HEINZ W. WAHNER, M.D.; NORMAN G. G. HEPPER, M.D.; HOWARD A. ANDERSEN, M.D.; LYLE A. WEED, M.D.
The recovery of aspergilli from the sputum of patients is often troublesome to the physician, for he knows that the organism may be present as a part of the saprophytic flora of the respiratory tract without causing significant disease. Yet on rare occasions it assumes a much more virulent role. In the past 2 decades since pulmonary resection and biopsy have become more common and there have been more adequate studies of resected tissues, we have encountered ante mortem several patients with significant pulmonary aspergillosis. In an effort to clarify our thinking on this problem we have reviewed our experience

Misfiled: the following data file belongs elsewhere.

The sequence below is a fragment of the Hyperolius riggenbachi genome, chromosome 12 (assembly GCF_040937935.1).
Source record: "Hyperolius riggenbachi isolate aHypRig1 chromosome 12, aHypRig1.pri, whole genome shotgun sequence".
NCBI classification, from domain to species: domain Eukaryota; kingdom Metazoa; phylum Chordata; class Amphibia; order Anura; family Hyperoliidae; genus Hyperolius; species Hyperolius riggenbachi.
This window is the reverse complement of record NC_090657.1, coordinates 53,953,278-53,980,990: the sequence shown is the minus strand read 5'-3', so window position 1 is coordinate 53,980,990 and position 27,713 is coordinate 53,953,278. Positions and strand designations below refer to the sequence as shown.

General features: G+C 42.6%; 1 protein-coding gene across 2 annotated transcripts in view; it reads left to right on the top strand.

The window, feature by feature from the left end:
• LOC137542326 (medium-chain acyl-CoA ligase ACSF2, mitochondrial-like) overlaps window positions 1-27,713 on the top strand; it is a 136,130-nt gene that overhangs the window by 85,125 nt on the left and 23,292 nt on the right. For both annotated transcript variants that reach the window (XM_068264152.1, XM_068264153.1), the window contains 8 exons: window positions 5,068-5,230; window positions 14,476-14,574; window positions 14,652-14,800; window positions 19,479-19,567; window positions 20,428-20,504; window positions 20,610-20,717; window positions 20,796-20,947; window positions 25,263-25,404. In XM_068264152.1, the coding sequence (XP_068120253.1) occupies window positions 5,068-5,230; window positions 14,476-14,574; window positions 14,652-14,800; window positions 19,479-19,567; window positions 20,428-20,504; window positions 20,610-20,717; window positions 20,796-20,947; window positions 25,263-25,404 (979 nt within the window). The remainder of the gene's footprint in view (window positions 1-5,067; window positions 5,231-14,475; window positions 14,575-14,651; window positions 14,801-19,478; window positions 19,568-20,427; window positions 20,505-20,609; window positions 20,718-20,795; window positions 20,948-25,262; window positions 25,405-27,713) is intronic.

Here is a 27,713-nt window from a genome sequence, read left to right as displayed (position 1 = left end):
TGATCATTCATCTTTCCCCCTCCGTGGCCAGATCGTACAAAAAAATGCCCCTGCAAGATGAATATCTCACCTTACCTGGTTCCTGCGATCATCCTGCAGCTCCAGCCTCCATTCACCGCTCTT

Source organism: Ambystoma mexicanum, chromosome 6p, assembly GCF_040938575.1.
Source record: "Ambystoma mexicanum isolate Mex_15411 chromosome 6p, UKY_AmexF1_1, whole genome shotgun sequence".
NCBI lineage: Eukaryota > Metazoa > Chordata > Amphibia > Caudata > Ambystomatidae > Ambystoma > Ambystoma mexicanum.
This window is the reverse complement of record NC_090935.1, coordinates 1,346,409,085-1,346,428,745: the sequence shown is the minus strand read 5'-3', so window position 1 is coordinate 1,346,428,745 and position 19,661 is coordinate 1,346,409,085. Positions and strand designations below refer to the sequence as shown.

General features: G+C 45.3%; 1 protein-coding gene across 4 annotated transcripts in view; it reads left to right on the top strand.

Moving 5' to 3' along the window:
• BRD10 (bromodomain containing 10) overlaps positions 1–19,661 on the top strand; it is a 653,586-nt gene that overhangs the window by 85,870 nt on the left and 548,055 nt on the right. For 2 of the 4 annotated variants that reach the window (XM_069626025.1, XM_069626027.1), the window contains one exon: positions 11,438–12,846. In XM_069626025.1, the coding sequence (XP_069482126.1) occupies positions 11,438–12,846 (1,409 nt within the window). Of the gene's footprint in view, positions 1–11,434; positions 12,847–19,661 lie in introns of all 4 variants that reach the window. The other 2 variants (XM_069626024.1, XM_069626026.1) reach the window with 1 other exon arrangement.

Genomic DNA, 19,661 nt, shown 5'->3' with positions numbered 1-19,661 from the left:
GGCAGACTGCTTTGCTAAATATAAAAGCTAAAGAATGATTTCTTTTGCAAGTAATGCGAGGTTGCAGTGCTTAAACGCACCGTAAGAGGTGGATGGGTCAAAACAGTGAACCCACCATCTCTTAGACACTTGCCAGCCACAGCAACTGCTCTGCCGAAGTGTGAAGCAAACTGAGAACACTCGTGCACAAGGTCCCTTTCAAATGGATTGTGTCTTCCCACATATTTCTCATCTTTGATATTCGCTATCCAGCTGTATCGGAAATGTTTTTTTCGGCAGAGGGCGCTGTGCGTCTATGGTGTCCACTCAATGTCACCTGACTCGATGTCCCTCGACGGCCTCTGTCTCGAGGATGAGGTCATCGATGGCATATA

WAHNER HW, HEPPER NGG, ANDERSEN HA, et al. Pulmonary Aspergillosis. Ann Intern Med. 1963;58:472–485. doi: 10.7326/0003-4819-58-3-472
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Published: Ann Intern Med. 1963;58(3):472-485.
Infectious Disease, Pulmonary/Critical Care.
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